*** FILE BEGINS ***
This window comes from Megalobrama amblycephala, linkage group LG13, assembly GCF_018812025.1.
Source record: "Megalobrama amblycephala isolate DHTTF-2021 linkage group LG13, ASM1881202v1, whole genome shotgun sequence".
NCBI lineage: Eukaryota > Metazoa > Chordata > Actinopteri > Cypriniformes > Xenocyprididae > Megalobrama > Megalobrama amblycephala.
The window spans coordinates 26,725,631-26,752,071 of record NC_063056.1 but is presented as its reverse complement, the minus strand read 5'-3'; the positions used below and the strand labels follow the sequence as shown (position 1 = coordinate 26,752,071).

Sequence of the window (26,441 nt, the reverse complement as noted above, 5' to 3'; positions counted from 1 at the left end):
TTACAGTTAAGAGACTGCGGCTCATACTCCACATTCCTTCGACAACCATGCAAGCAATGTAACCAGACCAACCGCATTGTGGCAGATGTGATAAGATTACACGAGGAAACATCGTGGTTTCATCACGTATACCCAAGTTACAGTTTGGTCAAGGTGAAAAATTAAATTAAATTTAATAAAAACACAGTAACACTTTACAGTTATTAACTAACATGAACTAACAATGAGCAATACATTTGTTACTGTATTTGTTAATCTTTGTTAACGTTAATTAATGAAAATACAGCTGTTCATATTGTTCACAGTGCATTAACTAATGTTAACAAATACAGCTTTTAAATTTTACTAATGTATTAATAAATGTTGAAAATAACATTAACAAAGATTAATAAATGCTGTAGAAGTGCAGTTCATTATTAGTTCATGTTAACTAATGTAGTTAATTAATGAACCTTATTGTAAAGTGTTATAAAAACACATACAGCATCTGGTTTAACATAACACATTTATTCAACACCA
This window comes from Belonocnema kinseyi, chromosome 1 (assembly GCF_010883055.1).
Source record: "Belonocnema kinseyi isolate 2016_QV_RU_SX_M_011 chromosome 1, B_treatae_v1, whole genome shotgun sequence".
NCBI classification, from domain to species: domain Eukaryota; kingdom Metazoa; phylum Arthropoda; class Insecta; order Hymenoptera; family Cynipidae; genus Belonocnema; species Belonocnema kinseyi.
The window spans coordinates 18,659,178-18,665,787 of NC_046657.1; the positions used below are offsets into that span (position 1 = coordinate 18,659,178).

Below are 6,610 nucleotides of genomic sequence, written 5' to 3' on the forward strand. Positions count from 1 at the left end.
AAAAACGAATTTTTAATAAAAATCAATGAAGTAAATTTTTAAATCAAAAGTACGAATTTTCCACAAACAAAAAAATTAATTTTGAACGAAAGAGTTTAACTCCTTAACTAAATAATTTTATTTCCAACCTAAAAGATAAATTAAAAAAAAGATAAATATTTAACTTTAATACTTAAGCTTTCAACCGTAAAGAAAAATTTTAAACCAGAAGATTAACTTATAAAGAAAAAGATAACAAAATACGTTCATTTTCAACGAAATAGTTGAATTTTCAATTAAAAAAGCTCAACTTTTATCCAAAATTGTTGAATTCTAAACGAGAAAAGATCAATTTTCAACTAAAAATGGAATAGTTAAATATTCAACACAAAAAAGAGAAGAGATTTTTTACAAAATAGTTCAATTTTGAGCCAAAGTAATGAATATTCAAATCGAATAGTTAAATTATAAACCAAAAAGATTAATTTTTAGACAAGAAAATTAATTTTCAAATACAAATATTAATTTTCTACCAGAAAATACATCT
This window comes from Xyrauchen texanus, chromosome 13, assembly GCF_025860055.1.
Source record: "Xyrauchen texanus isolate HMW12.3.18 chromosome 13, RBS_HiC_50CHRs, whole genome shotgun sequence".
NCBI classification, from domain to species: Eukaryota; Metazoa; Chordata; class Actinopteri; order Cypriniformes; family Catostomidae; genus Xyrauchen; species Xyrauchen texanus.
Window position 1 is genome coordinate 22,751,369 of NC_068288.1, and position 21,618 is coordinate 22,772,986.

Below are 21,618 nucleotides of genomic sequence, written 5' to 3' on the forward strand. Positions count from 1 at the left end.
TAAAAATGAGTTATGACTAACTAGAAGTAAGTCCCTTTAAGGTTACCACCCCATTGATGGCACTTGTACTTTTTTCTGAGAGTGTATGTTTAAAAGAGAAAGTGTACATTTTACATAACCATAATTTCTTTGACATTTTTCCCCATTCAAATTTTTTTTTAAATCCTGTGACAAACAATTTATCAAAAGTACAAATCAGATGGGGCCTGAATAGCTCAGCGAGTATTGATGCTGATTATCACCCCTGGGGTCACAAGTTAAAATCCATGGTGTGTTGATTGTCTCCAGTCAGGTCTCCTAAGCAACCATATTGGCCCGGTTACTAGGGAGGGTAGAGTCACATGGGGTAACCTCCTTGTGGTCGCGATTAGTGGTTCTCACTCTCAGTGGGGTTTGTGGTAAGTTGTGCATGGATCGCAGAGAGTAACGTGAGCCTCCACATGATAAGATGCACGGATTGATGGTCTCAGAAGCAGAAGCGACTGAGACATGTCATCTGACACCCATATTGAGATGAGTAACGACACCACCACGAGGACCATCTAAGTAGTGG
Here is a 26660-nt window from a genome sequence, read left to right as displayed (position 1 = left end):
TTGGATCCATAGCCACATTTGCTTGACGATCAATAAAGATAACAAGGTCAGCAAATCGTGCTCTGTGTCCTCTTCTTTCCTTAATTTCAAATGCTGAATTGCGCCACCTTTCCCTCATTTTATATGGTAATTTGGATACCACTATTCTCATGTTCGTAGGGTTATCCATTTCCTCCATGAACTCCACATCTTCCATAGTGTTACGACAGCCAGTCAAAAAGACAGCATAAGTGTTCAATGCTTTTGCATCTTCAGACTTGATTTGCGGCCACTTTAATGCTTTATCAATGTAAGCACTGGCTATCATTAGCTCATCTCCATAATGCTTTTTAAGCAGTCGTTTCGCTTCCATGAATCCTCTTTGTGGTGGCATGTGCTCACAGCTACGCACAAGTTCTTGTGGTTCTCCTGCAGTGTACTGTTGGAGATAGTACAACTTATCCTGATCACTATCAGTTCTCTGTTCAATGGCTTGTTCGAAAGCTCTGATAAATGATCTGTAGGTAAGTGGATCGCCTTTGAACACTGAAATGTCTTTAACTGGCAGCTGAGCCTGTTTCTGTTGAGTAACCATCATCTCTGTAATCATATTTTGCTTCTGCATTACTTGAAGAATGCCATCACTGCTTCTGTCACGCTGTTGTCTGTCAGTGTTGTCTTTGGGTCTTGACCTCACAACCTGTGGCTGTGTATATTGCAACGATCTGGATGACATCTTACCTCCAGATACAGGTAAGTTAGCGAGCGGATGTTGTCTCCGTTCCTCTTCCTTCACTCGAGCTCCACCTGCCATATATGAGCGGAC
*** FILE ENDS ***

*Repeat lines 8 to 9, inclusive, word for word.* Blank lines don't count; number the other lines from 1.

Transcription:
Source record: "Belonocnema kinseyi isolate 2016_QV_RU_SX_M_011 chromosome 1, B_treatae_v1, whole genome shotgun sequence".
NCBI classification, from domain to species: domain Eukaryota; kingdom Metazoa; phylum Arthropoda; class Insecta; order Hymenoptera; family Cynipidae; genus Belonocnema; species Belonocnema kinseyi.